He’s an optimistic, patriotic moderate. I’m a cynical, very unpatriotic, liberal-leaning moderate and he let me speak my thoughts. Voice my disdain for so-called american culture.

He stoked my inner fire for discussion, even pissed me off a little.

As I was mid-thought, he stole some of my whipped cream bananas and held them ransom for a kiss. A modern day hacker, he took his bounty and the goods too, leaving me one kiss + a few banana slices short.

Out for revenge, I hogged the rest of the banana slices, laughing, and wiped whipped cream on his face.

Oh, then the whipped cream wars were on.

We laughed so hard we cried. I think the whole cafe heard us, but I didn’t care. This is what life was about.

Very few times in my life have I been so provoked and so obsessed with any particular human. Perhaps Haley Williams (Paramore) was onto something in 2009, and I’m on my way to believing.

After some late-night cafe hip hop, off we went home.

We were two miles out of Baltimore, southbound on the highway when we heard a dangerously expensive noise.

POP POP *sound of crunching metal*

My car began veering right towards the concrete barrier, pulling the skin on my hands as I gripped the wheel. I breathed in sharply, pressing the brakes, my eyes darting to the mirrors.

Cars were zooming up behind us, and his voice was a distant sound dwarfed in a wind tunnel, as I briefly considered the possibility of a collision.

Injury. Death. Oh, was this it? —

Seconds later the car lurched to a stop, safely beached on the exit 50 shoulder. “Don’t get out,” he barked, concerned for my safety, and jumped out to check the wheel. It was ground to a pulp.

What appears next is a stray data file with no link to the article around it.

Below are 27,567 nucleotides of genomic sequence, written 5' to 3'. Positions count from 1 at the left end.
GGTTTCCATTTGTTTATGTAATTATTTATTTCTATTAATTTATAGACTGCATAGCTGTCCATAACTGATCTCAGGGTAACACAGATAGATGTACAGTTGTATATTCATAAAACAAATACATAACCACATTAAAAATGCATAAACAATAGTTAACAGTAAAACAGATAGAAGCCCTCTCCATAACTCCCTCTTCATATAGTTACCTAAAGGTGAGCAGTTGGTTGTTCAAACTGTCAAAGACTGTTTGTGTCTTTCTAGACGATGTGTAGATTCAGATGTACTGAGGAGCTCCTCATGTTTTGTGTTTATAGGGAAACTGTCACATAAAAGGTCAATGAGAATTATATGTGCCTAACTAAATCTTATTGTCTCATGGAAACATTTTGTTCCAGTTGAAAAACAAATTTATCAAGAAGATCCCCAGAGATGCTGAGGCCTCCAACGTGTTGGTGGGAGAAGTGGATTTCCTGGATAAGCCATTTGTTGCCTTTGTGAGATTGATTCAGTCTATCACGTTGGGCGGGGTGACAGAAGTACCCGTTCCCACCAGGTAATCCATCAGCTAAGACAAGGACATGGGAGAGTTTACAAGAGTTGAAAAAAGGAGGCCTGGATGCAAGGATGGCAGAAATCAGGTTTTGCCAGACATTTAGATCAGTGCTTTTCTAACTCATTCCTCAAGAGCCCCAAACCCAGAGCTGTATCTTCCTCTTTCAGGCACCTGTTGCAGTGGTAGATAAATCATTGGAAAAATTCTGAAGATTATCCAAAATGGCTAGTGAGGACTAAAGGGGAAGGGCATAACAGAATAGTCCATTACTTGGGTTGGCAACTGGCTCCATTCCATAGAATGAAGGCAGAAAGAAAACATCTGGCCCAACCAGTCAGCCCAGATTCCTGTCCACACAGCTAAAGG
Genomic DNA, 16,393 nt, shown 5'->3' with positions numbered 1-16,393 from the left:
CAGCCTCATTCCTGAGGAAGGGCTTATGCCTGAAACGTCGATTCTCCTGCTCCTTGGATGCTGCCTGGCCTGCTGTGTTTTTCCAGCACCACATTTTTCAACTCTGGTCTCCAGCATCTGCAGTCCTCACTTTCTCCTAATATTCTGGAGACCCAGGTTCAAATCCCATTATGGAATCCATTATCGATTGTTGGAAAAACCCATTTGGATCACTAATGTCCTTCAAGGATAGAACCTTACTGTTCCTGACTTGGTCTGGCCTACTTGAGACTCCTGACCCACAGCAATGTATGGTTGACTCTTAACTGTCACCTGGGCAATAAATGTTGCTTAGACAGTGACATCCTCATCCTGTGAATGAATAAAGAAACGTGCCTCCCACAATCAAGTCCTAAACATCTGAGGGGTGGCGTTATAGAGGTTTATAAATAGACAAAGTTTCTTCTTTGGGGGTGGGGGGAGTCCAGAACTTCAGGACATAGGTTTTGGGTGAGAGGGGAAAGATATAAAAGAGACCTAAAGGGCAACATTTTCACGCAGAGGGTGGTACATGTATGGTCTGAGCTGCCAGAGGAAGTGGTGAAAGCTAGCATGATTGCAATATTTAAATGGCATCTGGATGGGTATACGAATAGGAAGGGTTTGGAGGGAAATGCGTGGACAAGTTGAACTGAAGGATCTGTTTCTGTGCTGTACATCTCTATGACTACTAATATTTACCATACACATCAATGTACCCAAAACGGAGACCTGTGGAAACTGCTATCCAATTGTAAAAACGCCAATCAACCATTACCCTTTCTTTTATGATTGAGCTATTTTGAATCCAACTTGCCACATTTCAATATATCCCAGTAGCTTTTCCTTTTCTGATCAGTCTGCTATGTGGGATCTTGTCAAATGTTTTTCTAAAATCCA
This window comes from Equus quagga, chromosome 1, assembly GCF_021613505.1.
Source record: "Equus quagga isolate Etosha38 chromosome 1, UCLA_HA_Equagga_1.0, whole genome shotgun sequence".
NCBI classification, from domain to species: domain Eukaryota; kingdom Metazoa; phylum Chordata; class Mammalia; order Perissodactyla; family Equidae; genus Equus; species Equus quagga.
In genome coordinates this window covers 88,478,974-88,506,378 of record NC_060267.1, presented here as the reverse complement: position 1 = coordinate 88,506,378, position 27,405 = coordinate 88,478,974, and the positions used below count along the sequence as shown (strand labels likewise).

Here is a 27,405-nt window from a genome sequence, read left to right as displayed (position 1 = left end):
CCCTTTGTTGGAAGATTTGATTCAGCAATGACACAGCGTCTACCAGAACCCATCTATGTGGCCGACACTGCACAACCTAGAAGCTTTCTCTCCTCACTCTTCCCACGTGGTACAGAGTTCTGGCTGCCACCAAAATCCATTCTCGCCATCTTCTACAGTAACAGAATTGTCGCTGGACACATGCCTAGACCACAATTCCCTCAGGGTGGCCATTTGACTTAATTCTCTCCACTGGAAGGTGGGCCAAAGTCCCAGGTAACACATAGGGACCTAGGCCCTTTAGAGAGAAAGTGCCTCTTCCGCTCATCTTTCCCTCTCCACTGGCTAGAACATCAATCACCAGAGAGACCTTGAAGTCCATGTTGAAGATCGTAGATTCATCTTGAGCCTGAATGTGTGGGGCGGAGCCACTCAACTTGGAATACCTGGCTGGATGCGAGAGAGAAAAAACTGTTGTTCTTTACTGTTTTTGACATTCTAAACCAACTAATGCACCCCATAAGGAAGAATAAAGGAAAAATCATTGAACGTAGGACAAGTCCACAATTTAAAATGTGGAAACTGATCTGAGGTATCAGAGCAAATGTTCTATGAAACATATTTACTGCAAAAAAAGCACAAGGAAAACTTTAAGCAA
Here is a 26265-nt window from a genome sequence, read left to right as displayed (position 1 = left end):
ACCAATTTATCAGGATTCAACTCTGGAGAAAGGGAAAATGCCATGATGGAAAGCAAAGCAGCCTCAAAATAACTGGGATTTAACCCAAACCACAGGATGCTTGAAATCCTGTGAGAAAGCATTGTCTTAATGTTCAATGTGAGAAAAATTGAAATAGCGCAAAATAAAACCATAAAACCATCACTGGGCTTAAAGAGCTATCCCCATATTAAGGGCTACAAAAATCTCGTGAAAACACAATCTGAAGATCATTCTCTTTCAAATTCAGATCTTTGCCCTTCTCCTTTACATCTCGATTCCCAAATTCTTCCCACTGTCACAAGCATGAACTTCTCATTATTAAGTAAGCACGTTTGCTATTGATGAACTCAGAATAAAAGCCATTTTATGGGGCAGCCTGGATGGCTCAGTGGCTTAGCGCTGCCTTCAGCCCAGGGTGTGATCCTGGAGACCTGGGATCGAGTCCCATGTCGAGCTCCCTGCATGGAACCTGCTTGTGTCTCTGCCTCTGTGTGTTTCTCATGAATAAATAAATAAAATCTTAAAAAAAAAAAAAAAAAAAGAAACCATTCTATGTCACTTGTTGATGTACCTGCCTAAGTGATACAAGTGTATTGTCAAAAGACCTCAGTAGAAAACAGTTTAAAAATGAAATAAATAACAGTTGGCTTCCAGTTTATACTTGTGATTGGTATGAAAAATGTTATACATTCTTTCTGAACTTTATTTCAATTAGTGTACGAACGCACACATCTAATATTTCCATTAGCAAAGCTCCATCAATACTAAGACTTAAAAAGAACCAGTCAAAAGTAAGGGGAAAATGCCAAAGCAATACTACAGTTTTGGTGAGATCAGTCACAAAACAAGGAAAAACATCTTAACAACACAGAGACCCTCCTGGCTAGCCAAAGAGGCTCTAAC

Suddenly, lights blared down upon us. A cop ran up and inquired as to our situation, barely audible above the wild stampede of traffic, then moved us to a safe shoulder. We called roadside assistance.

Wait time of 50 minutes.

We both breathed out loud sighs of frustration, then caught each other’s gaze and just… laughed.

I couldn’t function on no sleep. He had to be up by 9am for his sister’s holiday lunch. Of course we were stranded on the side of a fucking Baltimore highway in the dead of night. It was comical.

“Shit, what do we do now?” I asked, chuckling. He glanced over again, this time eyeing me invitingly.

I raised my eyebrows. Oh, hell no. My type of classy doesn’t get down in a half-fogged car on the side of the highway. We would have enough time though… my mind explored the idea, wickedly.

Still thinking, I crawled over to the passenger seat and wrapped us in my down feather coat. Damn he felt good.

For how many hours was I going to ponder a new experience each time before I made the decision to have fun?

God, I was so horrible at having fun.

Almost on cue for a film, it began raining.

Blood. Blood, ladies and gentlemen.

I’d been feeling quite off earlier in the evening, but determinedly ignored it in favor of having a gallant time. Well, guess what? My body pulled that monthly cycle bullshit on me with barely any warning signs! Don’t you love being a woman?

So there we were, tangled up in the passenger seat of my car, a busy beehive of motorcars flying past, rain dripping down the fogged windows, and blood all over both our hands.

We may have well just MURDERED someone and stuffed him in the trunk to pull plausible deniability. Oh my god.

Needless to say, I was low-key mortified, but tried not to let it show as we… um, searched for napkins in the glove compartment and leftover Burger King bag in the backseat.

Then finally, a solution dawned dawned on me and we spent a lovely, serene moment cleaning blood off our body parts with the rain droplets stuck to the outside of my car windows.

Life is great, really.

In a humorously morbid sort of way.


We spent the next ten minutes cuddling and tiredly singing Little Mermaid songs until our salvation roared to a stop on the shoulder, rumbling, spitting dust. We squinted.

My dashboard window gleamed with the blinding glare of tow truck lights. Happy bloody Thanksgiving.

Software Engineer | Musician | Dog Rescue Work | Bisexual poet and creative dark romanticist who writes about mental health, sexuality, & love.